Tail Recursive Stack Disciplines for an Interpreter: Arc Version
As I mentioned previously I have begun rewriting the interpreter core to address some of the deficiencies I had encountered in the previous architecture, most notably how the C interface fits in, as this seems like a rather fundamental deficiency. I am presently reworking the core interpreter to fit into the new architecture, and while I’m at it, I might as well begin making some optimisations that I should have tried to do.
I ran across a paper by Richard A. Kelsey: Tail-Recursive Stack Disciplines for an Interpreter, where he describes some techniques for managing continuations and such on the stack. Essentially, what previous versions of Arcueid have done is essentially store all environments and continuations on the heap, as Appel suggests. This seems like the most logical thing to do, because Arc’s parameters are substantially more complicated than Scheme’s or those of other Lisp dialects. There are optional parameters, rest parameters, and most complicated of all, destructuring binds. Arcueid’s compiler essentially copies all parameters off the stack and into the heap, performing destructuring binds and the evaluation of optional arguments as they are required, so that parameter access is as simple as possible. However, this is slow because every parameter is copied from the stack to the heap, and tail calls, such as they are, produce large quantities of garbage that might not be immediately collected.
What we can try to do, however, is use the stack itself to store environments, as the values were already put there by the caller to begin with. Of course, optional arguments, rest parameters, and destructuring binds still need to be handled, and there are a number of approaches we can take to handle this in our interpreter.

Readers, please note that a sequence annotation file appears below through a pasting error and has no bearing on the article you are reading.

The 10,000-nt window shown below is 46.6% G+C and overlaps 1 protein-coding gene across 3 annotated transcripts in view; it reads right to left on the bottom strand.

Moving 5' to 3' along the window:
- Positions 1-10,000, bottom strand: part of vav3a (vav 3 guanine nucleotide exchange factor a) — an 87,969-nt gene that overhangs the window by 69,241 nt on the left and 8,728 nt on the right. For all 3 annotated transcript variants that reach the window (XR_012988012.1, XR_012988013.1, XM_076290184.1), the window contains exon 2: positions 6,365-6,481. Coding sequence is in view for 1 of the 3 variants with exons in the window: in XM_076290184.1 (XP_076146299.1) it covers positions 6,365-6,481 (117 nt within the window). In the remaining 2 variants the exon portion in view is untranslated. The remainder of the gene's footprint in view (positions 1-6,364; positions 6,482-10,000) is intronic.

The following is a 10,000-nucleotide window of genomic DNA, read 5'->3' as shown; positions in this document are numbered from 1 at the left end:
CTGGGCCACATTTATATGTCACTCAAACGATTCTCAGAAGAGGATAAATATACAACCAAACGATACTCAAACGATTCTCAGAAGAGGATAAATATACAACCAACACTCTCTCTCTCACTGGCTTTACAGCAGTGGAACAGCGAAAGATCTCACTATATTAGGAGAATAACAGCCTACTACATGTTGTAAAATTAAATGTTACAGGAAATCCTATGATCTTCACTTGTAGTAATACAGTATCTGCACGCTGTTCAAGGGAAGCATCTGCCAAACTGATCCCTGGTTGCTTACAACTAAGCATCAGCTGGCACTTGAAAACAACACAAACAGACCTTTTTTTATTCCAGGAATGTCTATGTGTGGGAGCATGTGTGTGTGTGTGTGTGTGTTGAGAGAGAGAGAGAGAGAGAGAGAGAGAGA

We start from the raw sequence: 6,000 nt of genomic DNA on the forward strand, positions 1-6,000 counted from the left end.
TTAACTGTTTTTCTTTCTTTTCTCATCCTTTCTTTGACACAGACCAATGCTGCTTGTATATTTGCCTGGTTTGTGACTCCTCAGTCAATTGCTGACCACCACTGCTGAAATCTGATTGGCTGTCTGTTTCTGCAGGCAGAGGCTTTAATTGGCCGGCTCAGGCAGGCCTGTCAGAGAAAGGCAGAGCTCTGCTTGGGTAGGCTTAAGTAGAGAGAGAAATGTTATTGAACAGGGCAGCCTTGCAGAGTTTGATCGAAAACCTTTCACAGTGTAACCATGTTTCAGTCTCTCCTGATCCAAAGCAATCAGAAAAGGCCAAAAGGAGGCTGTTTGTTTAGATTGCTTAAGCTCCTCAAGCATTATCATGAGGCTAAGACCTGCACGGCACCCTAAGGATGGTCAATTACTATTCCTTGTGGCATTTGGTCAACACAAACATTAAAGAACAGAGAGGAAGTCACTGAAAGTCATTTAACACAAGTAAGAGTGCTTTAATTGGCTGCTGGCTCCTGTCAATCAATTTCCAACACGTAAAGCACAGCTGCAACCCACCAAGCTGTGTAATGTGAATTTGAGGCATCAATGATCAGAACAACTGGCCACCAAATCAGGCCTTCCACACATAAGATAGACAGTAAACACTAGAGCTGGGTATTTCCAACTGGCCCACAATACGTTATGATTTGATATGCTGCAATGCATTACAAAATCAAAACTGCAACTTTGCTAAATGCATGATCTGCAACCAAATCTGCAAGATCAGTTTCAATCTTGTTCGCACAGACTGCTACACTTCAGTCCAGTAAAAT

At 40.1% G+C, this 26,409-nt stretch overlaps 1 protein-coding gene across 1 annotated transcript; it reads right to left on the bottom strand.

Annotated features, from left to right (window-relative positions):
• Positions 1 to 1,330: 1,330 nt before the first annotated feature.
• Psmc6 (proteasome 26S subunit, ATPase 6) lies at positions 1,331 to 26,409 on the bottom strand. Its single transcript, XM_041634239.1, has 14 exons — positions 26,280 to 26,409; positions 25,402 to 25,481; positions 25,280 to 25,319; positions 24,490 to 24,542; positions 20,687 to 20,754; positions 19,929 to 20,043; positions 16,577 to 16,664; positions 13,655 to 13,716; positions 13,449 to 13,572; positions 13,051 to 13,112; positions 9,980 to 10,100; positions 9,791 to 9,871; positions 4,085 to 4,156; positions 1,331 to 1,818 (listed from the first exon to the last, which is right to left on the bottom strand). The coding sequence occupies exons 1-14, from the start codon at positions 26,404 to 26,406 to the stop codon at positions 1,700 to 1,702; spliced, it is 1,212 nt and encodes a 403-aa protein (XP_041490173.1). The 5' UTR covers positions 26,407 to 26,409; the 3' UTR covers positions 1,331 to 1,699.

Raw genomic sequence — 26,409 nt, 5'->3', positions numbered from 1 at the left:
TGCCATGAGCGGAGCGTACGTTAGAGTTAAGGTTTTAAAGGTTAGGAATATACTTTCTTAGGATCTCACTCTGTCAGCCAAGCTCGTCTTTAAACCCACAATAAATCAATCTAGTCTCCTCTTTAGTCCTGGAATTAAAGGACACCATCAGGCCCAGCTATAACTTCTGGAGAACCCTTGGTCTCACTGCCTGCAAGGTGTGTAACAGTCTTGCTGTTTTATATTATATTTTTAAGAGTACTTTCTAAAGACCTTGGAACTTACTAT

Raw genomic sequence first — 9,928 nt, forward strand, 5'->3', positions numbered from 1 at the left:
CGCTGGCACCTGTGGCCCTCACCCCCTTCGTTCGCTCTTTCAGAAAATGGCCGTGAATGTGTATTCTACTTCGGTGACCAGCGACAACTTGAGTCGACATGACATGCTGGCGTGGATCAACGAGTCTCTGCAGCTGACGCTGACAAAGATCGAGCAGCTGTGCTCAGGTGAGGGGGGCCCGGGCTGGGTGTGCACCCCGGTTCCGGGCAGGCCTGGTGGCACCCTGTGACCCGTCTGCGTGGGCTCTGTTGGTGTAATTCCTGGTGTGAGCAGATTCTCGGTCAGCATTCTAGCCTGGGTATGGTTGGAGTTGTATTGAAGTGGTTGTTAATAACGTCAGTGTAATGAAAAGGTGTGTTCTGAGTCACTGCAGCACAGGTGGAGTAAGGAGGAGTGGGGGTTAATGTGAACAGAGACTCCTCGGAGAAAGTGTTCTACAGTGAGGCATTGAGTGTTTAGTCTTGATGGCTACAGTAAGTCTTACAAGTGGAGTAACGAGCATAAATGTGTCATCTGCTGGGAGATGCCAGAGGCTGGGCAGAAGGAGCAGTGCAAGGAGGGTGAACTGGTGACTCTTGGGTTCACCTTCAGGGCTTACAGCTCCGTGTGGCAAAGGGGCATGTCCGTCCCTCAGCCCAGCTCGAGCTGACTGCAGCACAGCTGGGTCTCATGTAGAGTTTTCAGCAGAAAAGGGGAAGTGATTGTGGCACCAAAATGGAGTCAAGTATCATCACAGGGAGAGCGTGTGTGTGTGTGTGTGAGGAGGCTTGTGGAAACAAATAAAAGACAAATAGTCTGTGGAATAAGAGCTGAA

The env instruction that creates environments can instead be a three-parameter instruction that takes the number of flat arguments that should be present, the number of optional arguments after the last one, and the number of additional arguments that are to be bound to the destructuring binds. The instruction does the following things:
- The first parameter determines the minimum portion of the stack that becomes part of the environment, with destructuring bind arguments being counted as only one argument for these purposes. These are the minimum number of parameters that can be passed to the function.
- The second parameter determines how many destructuring bind parameters are added.
- The third parameter determines how many optional parameters can be expected from the stack.
The env instruction thus sets up the stack to hold an environment that includes all parameters that have been pushed on the stack, determines which optional parameters were unbound, and adds extra space for destructuring bind arguments. For example, for this rather complicated parameter list:
(fn (a (b c) d (o e d)) ... )
The env instruction would be
env 3 2 1, making an environment that is six elements in size. The environment entries would thus be:
|5||e (may be unbound)|
Additional instructions to destructure environment slot 1 and bind the results to envronment slots 3 and 4 then follow, as will an instruction to check if environment slot 5 is already bound to some value. If not, instructions to compute the default value are available.
Tenatively the above parameters should compile to something like:
env 3 2 1
; Destructuring bind instructions
lde 0 1
ste 0 3
lde 0 1
ste 0 4
; Optional arguments
lde 0 5
lde 0 2
The new instruction
jbnd (jump if bound) is used to jump if the value register is not the value CUNBOUND.
The envr instruction is used for parameters that look like this:
(fn (a (b c) d (o e d) . f) ... )
That would be
envr 3 1 2, making an environment that is seven elements in size.
|3||e (may be unbound)|
The rest parameters are bound up by the envr instruction so with the sole exception of envr replacing env as needed.
What happens when a closure is returned, like say for a higher-order function, or when call/cc creates a continuation? There are several implementation strategies that might work, and there are strategies such as spaghetti stacks as well as perhaps copying the whole stack, which might be more expensive if ccc is used a lot but perhaps not so much in actual practice. We’ll see just how all of this fits together.